Thursday, November 28, 2019

OutRun's Music Macro Language & Tooling

My recent post, which covered Sega's audio creation process in the 1980s, inspired fellow coder cmonkey to create a nifty tool to facilitate composing new music for OutRun.

The music in OutRun is, at the most basic level, a simple stream of MIDI note values and durations. The tunes were originally transcribed from sheet music into MML (Macro Music Language). Presumably, after transcription, Sega had tooling to compile the MML data into the format used by the game's audio engine. Cmonkey's tool, SiMMpLified, essentially recreates this tooling.

The format used by OutRun is compact and efficient. Tunes are comprised of up-to 8 FM tracks, played by the Yamaha YM2151 sound chip and up-to 5 PCM tracks, played by the custom Sega 315-5218 PCM sample playback chip. Technically, it's possible to have a tune that's purely 16 channels of PCM samples, but practically sample space is limited. In addition, some PCM channels are reserved for the game's sound effects including engine revs, tire screeches and voice samples. In some respects, the format can be considered a more advanced version of the MOD format, popularised by the Amiga home computers.

The power of Sega's MML format is a result of a relatively advanced looping and nested sub-routine structure. This enables the data for a tune like Passing Breeze to be squeezed into under 5K of EPROM space, excluding the percussion samples! If you're interested in the technical structure and command format of MML, it's worth reading the SiMMpLified documentation.

The SiMMpLified tooling inspired me to consider what could be achieved with OutRun's audio in the forthcoming Enhanced Edition, currently slated for release in 2020. Ideally, I'd love to include additional music, as per AfterBurner: Enhanced Edition. There are already candidates for the tracks. M2's 3DS version of OutRun introduced two new tunes, Camino and Crusing Line. The later Switch version introduced Step on Beat, which first premiered on the Megadrive and Hiro's Radiation. The rest of the music in the Switch version is streamed audio and doesn't use MML format.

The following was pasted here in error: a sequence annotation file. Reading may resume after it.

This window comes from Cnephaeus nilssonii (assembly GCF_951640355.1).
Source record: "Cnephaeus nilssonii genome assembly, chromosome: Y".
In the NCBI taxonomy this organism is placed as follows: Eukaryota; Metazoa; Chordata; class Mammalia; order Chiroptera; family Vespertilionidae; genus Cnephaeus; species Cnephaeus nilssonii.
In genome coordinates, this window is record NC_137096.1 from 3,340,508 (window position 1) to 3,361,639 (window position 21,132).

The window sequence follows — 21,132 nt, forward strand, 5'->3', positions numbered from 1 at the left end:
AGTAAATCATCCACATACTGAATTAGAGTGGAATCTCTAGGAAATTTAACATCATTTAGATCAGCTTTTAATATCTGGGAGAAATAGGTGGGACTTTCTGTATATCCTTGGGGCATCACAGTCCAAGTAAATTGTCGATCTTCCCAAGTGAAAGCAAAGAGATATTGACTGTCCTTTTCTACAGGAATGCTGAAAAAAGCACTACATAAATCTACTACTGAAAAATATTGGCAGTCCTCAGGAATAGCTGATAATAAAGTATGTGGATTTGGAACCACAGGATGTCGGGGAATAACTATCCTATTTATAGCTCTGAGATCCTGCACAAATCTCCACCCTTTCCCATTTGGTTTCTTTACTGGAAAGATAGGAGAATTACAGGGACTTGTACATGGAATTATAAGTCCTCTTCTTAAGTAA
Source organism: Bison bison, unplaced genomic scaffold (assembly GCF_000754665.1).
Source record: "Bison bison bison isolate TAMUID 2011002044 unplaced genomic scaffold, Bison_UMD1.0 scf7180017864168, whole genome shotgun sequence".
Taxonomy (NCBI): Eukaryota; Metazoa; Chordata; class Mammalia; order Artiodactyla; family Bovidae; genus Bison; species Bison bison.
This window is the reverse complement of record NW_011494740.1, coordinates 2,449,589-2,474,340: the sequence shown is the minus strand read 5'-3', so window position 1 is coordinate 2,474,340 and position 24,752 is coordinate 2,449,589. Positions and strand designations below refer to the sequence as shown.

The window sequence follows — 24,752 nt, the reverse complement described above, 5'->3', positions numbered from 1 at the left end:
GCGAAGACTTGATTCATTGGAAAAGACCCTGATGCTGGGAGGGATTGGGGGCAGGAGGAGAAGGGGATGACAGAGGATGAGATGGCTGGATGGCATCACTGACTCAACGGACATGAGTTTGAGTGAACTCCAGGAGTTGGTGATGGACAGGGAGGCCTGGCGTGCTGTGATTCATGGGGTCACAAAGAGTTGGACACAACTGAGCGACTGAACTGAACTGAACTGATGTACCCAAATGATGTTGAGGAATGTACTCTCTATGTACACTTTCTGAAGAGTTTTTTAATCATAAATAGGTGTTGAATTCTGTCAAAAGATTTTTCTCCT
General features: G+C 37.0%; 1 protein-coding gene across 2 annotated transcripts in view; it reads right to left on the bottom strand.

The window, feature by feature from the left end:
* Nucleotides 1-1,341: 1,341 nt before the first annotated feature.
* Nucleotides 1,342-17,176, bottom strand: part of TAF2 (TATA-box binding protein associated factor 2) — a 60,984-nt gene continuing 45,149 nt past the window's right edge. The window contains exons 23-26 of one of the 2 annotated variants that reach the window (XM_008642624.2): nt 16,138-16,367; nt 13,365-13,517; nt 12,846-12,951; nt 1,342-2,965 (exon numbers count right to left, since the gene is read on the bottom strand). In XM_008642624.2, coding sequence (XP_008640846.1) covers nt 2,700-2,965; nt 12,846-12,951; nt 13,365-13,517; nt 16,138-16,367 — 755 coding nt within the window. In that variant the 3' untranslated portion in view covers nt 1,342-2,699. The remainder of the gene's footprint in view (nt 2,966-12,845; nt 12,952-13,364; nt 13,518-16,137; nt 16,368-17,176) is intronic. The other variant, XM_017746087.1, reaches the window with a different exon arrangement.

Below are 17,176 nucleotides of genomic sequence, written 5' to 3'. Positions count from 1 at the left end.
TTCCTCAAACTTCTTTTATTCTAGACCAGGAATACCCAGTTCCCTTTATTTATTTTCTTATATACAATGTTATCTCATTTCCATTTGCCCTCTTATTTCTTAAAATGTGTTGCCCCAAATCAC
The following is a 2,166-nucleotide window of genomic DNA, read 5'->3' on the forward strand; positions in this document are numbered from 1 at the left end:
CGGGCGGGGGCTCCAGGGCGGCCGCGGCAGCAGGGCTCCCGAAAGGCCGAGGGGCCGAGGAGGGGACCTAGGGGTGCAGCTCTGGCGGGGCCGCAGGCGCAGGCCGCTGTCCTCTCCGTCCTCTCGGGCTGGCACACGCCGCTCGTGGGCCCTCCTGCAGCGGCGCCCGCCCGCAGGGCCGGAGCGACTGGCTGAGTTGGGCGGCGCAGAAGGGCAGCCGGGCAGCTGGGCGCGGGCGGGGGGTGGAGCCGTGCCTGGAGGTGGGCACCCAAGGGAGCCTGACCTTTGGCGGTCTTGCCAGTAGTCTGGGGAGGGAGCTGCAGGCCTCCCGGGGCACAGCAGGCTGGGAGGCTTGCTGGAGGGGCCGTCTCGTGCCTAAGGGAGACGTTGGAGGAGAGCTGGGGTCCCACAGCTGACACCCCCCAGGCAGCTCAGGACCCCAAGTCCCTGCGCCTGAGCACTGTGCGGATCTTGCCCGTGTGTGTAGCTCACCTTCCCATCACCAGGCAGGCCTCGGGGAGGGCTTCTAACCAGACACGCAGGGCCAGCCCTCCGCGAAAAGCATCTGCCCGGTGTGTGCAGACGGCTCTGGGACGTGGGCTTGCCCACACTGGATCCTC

However, whilst extracting the new music reveals it to be in the correct format, it's bulky in terms of file-size. Each new song is as large as all four of the original OutRun compositions combined! There was an impressive project to get the music running on original hardware, but it required a custom manufactured PCB. This allowed the Z80 audio processor to access the additional address space.


I'd like to achieve this without the need for custom hardware. The existing OutRun audio EPROM is 32K. The maximum size supported by the PCB is 64K, with a jumper swap. However, part of the 64K memory map is mapped to RAM. Therefore, there's only 60K of accessible EPROM space. Any new music would need to fit into ~28K of free space.

At this point I realised the new music would require analysis and optimization. Reversing the music by hand would be error-prone and time consuming. Instead, I coded a tool that would read a binary and output an MML file, compatible with the SiMMpLified tooling. The end result is that we can instantly produce a formatted MML file containing the notes and commands for any OutRun tune. This file can be recompiled with a Z80 assembler and inserted back into the audio EPROM.

For the sake of completeness, you can think of the flow through these tools as follows, although clearly this example is an extremity:

OutRun Z80 EPROM -> MML Reassembler -> ASM file + siMMpLified Libs -> Z80 Assembler -> MML Injector -> OutRun Z80 EPROM

The MML Reassembler suggests that the original music is hand-crafted, whereas the new tracks appear to have been produced using some kind of tooling developed by M2. M2 did not need to be concerned about file size, and as such the output is bulky and contains repeated data.

I started work hand-optimizing Camino last night and shaved 2.5K off the filesize within a few hours (or closer to 9K if you take into account the unused data which my MML Reassembler automatically strips out). I don't know whether this project will be possible, but it's certainly worth a serious attempt!

Why not write a tool to optimize the tracks automatically? At this stage, I don't think it would achieve the results of a manual analysis where every single byte counts. Why not ZLIB compress the tunes in EPROM? The Z80 only has access to 2K of Work RAM, much of which is already in use by the program code.

Bear in mind that this is a work in process, and I'm unsure whether this will be of use to anyone right now. Nevertheless, the tooling can be found here.

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